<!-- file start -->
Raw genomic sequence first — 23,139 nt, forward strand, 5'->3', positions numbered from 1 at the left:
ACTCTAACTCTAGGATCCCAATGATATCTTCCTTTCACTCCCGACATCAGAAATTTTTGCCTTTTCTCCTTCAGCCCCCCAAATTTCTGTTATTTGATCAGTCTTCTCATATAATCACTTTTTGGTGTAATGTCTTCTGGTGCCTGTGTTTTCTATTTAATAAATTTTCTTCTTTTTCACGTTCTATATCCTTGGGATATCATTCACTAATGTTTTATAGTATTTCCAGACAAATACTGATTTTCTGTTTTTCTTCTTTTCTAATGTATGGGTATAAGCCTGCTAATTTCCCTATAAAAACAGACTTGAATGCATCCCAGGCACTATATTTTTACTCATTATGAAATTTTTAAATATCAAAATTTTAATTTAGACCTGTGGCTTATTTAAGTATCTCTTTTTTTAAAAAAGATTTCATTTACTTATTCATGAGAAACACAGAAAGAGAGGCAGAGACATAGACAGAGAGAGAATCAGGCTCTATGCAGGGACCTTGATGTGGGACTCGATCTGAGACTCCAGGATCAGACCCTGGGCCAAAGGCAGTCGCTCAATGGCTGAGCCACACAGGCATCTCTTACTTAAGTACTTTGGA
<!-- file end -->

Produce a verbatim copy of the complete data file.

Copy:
Raw genomic sequence first — 23,139 nt, forward strand, 5'->3', positions numbered from 1 at the left:
ACTCTAACTCTAGGATCCCAATGATATCTTCCTTTCACTCCCGACATCAGAAATTTTTGCCTTTTCTCCTTCAGCCCCCCAAATTTCTGTTATTTGATCAGTCTTCTCATATAATCACTTTTTGGTGTAATGTCTTCTGGTGCCTGTGTTTTCTATTTAATAAATTTTCTTCTTTTTCACGTTCTATATCCTTGGGATATCATTCACTAATGTTTTATAGTATTTCCAGACAAATACTGATTTTCTGTTTTTCTTCTTTTCTAATGTATGGGTATAAGCCTGCTAATTTCCCTATAAAAACAGACTTGAATGCATCCCAGGCACTATATTTTTACTCATTATGAAATTTTTAAATATCAAAATTTTAATTTAGACCTGTGGCTTATTTAAGTATCTCTTTTTTTAAAAAAGATTTCATTTACTTATTCATGAGAAACACAGAAAGAGAGGCAGAGACATAGACAGAGAGAGAATCAGGCTCTATGCAGGGACCTTGATGTGGGACTCGATCTGAGACTCCAGGATCAGACCCTGGGCCAAAGGCAGTCGCTCAATGGCTGAGCCACACAGGCATCTCTTACTTAAGTACTTTGGA